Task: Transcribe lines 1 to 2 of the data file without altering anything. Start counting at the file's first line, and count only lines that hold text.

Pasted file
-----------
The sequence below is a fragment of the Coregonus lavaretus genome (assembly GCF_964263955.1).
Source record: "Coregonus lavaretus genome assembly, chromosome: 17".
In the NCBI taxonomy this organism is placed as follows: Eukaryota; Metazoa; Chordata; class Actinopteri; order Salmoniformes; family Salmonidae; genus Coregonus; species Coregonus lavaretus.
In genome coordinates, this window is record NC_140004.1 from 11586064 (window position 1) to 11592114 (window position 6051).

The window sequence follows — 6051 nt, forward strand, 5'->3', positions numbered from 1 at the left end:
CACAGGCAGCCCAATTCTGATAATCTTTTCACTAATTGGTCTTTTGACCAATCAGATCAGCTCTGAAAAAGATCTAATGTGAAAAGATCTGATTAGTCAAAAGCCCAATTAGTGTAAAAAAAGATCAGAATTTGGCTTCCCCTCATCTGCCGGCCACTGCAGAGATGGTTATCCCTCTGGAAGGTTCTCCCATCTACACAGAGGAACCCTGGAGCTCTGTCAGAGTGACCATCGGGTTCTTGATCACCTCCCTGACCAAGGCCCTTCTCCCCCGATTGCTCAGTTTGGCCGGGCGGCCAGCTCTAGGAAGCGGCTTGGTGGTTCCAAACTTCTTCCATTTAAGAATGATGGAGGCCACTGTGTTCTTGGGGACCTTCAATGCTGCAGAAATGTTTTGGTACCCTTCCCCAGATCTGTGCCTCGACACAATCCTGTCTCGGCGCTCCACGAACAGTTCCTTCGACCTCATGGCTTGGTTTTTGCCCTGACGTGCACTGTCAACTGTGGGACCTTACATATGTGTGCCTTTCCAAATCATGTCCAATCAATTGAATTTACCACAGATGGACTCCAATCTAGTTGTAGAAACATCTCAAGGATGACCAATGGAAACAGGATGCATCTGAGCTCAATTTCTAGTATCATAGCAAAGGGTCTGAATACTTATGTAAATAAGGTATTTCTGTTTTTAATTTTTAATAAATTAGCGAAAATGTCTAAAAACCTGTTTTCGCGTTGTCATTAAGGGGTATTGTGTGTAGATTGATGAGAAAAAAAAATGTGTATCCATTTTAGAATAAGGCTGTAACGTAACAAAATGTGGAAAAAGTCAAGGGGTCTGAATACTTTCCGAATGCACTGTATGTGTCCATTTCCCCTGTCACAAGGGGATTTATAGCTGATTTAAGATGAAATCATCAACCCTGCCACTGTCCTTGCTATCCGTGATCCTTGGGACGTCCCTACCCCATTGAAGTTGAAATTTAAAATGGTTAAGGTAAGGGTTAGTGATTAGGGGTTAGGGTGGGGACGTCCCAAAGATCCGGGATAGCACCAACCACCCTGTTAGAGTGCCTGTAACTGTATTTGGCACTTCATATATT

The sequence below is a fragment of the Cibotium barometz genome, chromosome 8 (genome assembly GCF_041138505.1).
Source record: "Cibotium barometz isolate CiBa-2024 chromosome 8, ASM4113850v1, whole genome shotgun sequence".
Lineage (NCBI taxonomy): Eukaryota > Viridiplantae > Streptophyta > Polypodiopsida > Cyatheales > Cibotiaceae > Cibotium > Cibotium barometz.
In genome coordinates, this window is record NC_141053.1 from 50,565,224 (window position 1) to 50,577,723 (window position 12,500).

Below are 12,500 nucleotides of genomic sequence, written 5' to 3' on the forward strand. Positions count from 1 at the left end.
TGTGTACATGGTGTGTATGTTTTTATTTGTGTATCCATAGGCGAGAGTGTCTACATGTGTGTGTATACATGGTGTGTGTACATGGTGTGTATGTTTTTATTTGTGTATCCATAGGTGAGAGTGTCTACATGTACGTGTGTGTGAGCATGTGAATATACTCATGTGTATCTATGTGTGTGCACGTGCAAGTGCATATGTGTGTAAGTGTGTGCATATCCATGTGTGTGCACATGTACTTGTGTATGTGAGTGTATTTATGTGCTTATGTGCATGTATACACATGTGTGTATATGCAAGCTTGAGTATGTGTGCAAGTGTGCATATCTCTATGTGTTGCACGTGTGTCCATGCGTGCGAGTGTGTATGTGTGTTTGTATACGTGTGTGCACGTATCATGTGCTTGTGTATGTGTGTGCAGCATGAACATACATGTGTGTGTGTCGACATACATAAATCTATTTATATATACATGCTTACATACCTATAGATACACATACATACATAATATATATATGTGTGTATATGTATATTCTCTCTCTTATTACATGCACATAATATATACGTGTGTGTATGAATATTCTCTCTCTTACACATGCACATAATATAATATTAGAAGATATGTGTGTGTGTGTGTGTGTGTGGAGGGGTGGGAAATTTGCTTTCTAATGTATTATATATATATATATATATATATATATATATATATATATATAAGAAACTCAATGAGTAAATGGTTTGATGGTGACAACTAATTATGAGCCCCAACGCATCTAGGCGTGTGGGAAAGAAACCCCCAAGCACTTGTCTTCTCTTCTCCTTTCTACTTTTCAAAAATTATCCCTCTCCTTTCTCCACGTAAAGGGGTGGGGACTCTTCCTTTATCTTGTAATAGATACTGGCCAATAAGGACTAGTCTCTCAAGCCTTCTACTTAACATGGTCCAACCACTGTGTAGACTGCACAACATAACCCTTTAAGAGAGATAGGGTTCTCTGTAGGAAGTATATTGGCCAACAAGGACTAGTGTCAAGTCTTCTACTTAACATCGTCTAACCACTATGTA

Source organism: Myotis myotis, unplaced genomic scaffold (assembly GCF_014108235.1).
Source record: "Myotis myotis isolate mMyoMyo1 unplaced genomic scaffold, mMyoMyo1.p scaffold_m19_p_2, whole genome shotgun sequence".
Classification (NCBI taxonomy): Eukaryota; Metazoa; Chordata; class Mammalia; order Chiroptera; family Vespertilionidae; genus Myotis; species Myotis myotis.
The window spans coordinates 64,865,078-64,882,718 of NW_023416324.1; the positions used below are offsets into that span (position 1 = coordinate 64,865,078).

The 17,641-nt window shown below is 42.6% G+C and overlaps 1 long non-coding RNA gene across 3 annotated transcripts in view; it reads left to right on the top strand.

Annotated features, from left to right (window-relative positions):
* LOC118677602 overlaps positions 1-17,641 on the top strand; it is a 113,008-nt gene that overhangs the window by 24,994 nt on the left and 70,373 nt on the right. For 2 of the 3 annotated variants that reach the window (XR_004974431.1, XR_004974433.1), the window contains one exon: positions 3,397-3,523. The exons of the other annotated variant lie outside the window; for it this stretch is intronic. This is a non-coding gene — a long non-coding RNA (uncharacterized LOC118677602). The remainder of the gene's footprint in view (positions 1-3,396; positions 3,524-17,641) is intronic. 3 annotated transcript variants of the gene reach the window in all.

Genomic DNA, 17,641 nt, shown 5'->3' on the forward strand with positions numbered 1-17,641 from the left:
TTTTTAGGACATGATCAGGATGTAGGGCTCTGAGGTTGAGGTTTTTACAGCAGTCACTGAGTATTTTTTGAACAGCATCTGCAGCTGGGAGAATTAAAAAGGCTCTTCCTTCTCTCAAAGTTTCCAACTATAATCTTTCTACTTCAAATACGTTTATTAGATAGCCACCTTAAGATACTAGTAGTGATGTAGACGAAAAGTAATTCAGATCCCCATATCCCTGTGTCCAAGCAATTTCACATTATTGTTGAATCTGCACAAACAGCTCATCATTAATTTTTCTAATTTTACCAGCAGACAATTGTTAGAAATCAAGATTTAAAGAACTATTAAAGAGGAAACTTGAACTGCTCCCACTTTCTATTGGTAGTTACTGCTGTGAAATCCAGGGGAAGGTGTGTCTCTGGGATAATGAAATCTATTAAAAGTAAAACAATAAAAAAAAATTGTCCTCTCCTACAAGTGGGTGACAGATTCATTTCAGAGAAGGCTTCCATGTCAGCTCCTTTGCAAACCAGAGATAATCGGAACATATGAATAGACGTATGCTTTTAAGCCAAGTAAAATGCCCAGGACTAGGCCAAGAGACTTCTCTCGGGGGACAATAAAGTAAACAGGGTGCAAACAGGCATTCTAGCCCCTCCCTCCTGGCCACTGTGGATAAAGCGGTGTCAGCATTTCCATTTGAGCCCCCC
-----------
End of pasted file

The sequence below is a fragment of the Coregonus lavaretus genome (assembly GCF_964263955.1).
Source record: "Coregonus lavaretus genome assembly, chromosome: 17".